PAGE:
Wall Street Journal
August 6, 2012
The International Monetary Fund, facing discontent among its members about the huge sums it has lent to the euro zone, is pushing the currency bloc's governments to take steps to lighten the burden of the bailout loans they made to Athens, officials familiar with continuing discussions said.
The IMF pressure—which officials said has been clear in private discussions among Greece's official lenders—comes in response to mounting evidence that Greece's deep recession has thrown the country's bailout program woefully off track from targets set earlier this year.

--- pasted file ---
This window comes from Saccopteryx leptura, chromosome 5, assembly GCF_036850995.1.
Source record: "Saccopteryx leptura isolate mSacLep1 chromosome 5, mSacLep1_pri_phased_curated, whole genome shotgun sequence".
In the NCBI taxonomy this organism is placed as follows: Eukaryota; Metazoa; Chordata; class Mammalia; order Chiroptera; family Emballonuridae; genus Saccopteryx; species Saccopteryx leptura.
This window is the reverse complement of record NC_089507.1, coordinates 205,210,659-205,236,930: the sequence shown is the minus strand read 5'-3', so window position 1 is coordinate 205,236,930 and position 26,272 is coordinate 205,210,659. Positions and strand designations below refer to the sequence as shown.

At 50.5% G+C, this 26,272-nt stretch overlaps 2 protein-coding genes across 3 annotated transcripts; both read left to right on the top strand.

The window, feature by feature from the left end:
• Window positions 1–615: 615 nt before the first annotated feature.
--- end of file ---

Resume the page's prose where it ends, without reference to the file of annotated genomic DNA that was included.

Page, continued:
IMF officials maintain Greece's debt must be reduced to "sustainable" levels before the fund releases billions more euros to keep Athens from running out of cash, some officials said. The most effective way to do this would be for Greece's bailout lenders to forgive some of the debts Greece owes them.
Such a step would meet fierce resistance from euro-zone governments, such as Germany, which have already lent €127 billion ($157 billion) to Greece and are adamant that it shouldn't expect any more concessions.